After 53 years of production in Brazil, the end of the road for the last of the classic VW Bus/Transporters (T2) is in sight. Since the T2 Kombi can’t meet safety regulations that come into effect beginning with the new year, here’s your last chance to buy a new one and bring it home with you, if you just really have to have one.
The curious thing about the Brazilian-built Kombi is that it was never quite exactly the same as the German one. The earliest version (above) had different passenger doors: two separate front-hinged doors instead of the usual barn-door arrangement. Presumably that gave better access to the two full row of seats in the high density eight-nine passenger version undoubtedly favored there.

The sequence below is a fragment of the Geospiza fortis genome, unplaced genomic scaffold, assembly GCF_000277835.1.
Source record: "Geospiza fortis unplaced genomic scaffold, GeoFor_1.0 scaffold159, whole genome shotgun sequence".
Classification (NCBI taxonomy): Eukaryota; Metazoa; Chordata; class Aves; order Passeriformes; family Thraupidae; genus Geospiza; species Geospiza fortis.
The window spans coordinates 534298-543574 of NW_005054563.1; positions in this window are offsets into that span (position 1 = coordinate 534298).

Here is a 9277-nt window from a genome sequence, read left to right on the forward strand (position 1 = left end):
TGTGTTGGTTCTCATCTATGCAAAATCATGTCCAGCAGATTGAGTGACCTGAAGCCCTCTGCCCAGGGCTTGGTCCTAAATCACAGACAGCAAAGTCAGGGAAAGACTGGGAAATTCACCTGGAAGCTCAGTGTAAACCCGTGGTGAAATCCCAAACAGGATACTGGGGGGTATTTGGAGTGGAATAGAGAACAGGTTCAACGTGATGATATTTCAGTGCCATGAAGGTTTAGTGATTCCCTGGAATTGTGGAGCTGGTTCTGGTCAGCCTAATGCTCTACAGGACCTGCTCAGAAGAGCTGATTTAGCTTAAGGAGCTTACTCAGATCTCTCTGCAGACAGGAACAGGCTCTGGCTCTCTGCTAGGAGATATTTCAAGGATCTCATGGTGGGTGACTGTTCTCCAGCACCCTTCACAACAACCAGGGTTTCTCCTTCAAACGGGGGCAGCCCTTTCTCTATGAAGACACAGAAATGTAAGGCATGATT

And then for decades, the definitive Brazilian bus had the front end of the post-1968 German bus (T2) married to the back three-fourths of the original bus T1), with its many “Samba” windows, resulting in what is best called a T1.5.It was probably an expedient thing to do, like so many things VW in Brazil. It does go to show that the T1 and T2 bodies were of very similar basic size in order to match up like that.
Eventually, the Brazilian Kombi got the full T2 body, most likely after German production ended. Of course, the old air cooled motor is long gone, replaced by a multi-fuel (alcohol or gasoline) water-cooled 1.4 liter four. But its output is still deeply in 1968 territory: 78 hp, at a low 4800 rpm. That’s not much more than the old boxers of yore.
There it is, nestled in it little compartment, but now accessible from the top, not via the back hatch like buses I remember so well. All things must end, even the classic VW Bus.